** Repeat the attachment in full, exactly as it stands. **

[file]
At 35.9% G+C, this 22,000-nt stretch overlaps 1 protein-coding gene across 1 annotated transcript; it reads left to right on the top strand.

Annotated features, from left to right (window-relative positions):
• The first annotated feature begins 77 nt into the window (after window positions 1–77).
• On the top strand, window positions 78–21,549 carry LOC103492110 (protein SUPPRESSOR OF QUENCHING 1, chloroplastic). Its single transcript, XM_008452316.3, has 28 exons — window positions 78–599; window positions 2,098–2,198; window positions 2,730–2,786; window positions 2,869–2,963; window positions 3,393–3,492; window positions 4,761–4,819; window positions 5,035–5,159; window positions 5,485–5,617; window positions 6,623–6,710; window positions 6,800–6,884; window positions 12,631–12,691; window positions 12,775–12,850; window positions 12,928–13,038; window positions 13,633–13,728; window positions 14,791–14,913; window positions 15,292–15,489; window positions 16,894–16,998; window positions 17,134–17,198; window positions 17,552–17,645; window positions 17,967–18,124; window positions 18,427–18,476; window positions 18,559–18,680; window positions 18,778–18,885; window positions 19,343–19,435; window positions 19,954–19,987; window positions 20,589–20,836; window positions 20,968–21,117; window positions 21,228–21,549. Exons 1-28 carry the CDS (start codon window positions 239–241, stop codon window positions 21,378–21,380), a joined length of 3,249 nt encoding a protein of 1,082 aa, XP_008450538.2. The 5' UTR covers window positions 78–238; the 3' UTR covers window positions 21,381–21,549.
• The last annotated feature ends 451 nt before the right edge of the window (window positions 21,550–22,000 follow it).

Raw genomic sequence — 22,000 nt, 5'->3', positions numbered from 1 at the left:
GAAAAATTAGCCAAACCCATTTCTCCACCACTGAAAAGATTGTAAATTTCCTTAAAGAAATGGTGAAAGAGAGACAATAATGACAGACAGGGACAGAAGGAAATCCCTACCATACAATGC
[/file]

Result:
At 35.9% G+C, this 22,000-nt stretch overlaps 1 protein-coding gene across 1 annotated transcript; it reads left to right on the top strand.

Annotated features, from left to right (window-relative positions):
• The first annotated feature begins 77 nt into the window (after window positions 1–77).
• On the top strand, window positions 78–21,549 carry LOC103492110 (protein SUPPRESSOR OF QUENCHING 1, chloroplastic). Its single transcript, XM_008452316.3, has 28 exons — window positions 78–599; window positions 2,098–2,198; window positions 2,730–2,786; window positions 2,869–2,963; window positions 3,393–3,492; window positions 4,761–4,819; window positions 5,035–5,159; window positions 5,485–5,617; window positions 6,623–6,710; window positions 6,800–6,884; window positions 12,631–12,691; window positions 12,775–12,850; window positions 12,928–13,038; window positions 13,633–13,728; window positions 14,791–14,913; window positions 15,292–15,489; window positions 16,894–16,998; window positions 17,134–17,198; window positions 17,552–17,645; window positions 17,967–18,124; window positions 18,427–18,476; window positions 18,559–18,680; window positions 18,778–18,885; window positions 19,343–19,435; window positions 19,954–19,987; window positions 20,589–20,836; window positions 20,968–21,117; window positions 21,228–21,549. Exons 1-28 carry the CDS (start codon window positions 239–241, stop codon window positions 21,378–21,380), a joined length of 3,249 nt encoding a protein of 1,082 aa, XP_008450538.2. The 5' UTR covers window positions 78–238; the 3' UTR covers window positions 21,381–21,549.
• The last annotated feature ends 451 nt before the right edge of the window (window positions 21,550–22,000 follow it).

Raw genomic sequence — 22,000 nt, 5'->3', positions numbered from 1 at the left:
GAAAAATTAGCCAAACCCATTTCTCCACCACTGAAAAGATTGTAAATTTCCTTAAAGAAATGGTGAAAGAGAGACAATAATGACAGACAGGGACAGAAGGAAATCCCTACCATACAATGC